frequency and size in recent years that has resulted in claims inflation rising at a steady rate of 10% per
annum. Medical negligence claims inflation has outstripped most other forms of inflation, such as house,
wage or retail price inflation. It is not unusual for an MDO to pay a claim for more than £5m on behalf of
a GP member.
However, the size of the award is no indicator of the seriousness of the negligence. Damages awards are
calculated on the basis they should as far as possible put patients back in the position they would have been
before the episode took place. In some cases this will include the provision of life-long future health and
social care for young patients and in others will reflect a significant loss of future earnings potential in
previously high-earning patients. Furthermore, the cost of the care a patient may require as a result of
negligence is based upon the cost of private care provision, not provision offered by the NHS.
It is also important to note this is not an indication of a deterioration in clinical standards. There is no
evidence this is the case and the MDOs themselves repudiate it by reference to the GMC's fitness to practice
In fact, the MDOs point toward the ease in which cases can be brought against GPs and how the processes
and procedures positively encourage patients to do so when they have a complaint. An analysis of MDO
claims shows that GPs are now more likely to be sued and full time GPs are now twice more likely to receive a claim than they were seven years ago.
The fact that more cases are being brought does not necessarily mean more GPs are being found culpable;
the MDOs also report a rise in the numbers successfully repudiated. While GPs bear no responsibility for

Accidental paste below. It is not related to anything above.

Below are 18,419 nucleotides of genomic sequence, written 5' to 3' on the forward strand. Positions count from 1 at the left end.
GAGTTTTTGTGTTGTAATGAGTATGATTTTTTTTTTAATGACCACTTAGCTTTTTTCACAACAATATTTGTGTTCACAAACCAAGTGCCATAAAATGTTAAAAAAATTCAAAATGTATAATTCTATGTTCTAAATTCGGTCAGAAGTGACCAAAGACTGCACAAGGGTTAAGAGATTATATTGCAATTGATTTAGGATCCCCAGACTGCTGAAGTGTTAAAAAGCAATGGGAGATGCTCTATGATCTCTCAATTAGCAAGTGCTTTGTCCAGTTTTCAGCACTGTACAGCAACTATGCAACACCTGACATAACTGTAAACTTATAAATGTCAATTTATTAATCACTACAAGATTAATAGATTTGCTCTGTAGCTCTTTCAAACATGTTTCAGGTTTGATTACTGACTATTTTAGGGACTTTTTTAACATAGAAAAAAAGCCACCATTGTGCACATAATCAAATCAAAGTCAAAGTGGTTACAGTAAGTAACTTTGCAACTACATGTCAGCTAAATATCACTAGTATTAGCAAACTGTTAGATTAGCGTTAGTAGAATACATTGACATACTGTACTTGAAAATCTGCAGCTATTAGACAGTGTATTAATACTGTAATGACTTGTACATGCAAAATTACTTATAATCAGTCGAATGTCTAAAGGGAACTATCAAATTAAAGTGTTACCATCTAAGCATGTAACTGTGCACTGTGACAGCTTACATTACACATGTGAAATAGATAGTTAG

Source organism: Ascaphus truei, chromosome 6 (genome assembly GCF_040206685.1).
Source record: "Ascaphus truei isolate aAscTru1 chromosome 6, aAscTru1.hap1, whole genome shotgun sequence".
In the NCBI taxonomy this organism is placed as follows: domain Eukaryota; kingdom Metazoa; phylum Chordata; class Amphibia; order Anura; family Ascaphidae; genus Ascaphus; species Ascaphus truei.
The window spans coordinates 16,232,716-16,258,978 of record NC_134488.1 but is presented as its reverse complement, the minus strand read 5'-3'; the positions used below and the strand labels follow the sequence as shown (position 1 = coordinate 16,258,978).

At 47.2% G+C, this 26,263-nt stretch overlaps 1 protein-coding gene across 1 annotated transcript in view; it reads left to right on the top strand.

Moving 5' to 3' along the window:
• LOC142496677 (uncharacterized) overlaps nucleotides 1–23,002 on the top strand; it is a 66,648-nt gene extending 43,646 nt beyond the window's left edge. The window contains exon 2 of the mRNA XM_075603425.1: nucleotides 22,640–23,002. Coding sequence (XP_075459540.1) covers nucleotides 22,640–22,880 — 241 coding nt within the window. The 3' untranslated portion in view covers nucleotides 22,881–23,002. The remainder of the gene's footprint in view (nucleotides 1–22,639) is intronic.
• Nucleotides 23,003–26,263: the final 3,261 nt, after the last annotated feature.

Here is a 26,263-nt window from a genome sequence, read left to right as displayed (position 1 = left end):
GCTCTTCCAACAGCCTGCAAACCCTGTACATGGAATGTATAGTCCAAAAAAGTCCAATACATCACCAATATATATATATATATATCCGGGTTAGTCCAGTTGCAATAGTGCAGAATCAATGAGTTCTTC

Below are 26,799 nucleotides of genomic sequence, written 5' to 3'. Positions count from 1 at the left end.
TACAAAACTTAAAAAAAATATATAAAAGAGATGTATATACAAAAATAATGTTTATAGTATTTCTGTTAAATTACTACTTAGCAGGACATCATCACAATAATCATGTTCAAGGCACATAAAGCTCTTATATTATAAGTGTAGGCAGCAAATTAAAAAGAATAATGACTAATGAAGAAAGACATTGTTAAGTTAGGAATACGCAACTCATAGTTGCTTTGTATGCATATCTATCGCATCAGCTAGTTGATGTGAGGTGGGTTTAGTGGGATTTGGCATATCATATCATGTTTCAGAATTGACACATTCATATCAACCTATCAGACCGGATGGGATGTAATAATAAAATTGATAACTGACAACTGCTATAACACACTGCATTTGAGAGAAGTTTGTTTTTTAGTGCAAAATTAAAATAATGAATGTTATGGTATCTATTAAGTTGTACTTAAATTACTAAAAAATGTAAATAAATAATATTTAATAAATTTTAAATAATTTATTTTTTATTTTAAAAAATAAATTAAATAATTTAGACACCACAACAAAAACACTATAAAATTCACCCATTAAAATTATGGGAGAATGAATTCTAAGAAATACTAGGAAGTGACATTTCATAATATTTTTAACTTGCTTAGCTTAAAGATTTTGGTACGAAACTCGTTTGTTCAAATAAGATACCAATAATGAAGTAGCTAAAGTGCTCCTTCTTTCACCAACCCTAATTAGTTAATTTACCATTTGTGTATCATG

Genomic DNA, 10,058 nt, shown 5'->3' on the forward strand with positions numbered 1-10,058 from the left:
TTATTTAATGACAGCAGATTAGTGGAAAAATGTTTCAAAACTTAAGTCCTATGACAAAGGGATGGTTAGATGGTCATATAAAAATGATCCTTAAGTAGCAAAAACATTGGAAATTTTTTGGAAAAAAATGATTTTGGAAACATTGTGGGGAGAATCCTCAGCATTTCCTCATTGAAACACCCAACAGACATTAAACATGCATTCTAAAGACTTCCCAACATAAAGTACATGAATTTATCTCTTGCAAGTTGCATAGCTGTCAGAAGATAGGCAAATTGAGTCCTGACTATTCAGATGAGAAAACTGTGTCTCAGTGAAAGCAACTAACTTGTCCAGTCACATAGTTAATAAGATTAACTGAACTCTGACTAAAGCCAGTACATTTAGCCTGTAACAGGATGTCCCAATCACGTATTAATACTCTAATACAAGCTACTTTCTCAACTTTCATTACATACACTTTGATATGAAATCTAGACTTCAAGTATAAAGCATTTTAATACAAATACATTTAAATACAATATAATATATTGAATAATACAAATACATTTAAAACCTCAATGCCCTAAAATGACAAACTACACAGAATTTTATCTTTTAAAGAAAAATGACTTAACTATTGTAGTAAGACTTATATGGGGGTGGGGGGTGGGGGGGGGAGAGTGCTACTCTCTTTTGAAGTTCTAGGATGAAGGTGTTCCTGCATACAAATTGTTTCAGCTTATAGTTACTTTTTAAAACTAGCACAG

recent increases in claims numbers, through their annual subscription to the MDOs, members have to bear
the cost of MDO activity in investigating and responding robustly to these claims, as they have to bear the
cost of any compensation paid on their behalf.
Factors that affect indemnity subscriptions
The subscription rate paid by GPs varies depending on the amount and type of work undertaken. To get an
accurate quote of the rate applicable you will need to contact your MDO, but as a general rule subscription
rates are usually based on the number of sessions worked in total per week treating NHS patients.
A higher GP subscription rate may apply if you:
- undertake unscheduled GP care sessions (however if you provide these services to your own patient
population subscriptions should not increase as much)
- undertake private GP sessions or treat non-NHS patients
- undertake Forensic or Police Physician (FME) work
- work in a private travel clinic or a private walk-in centre
- work across multiple sites within a GP network or federation
- undertake occupational health physician work
- perform cosmetic surgery procedures
- employ pharmacists, nurses, and other clinical staff
- sports medicine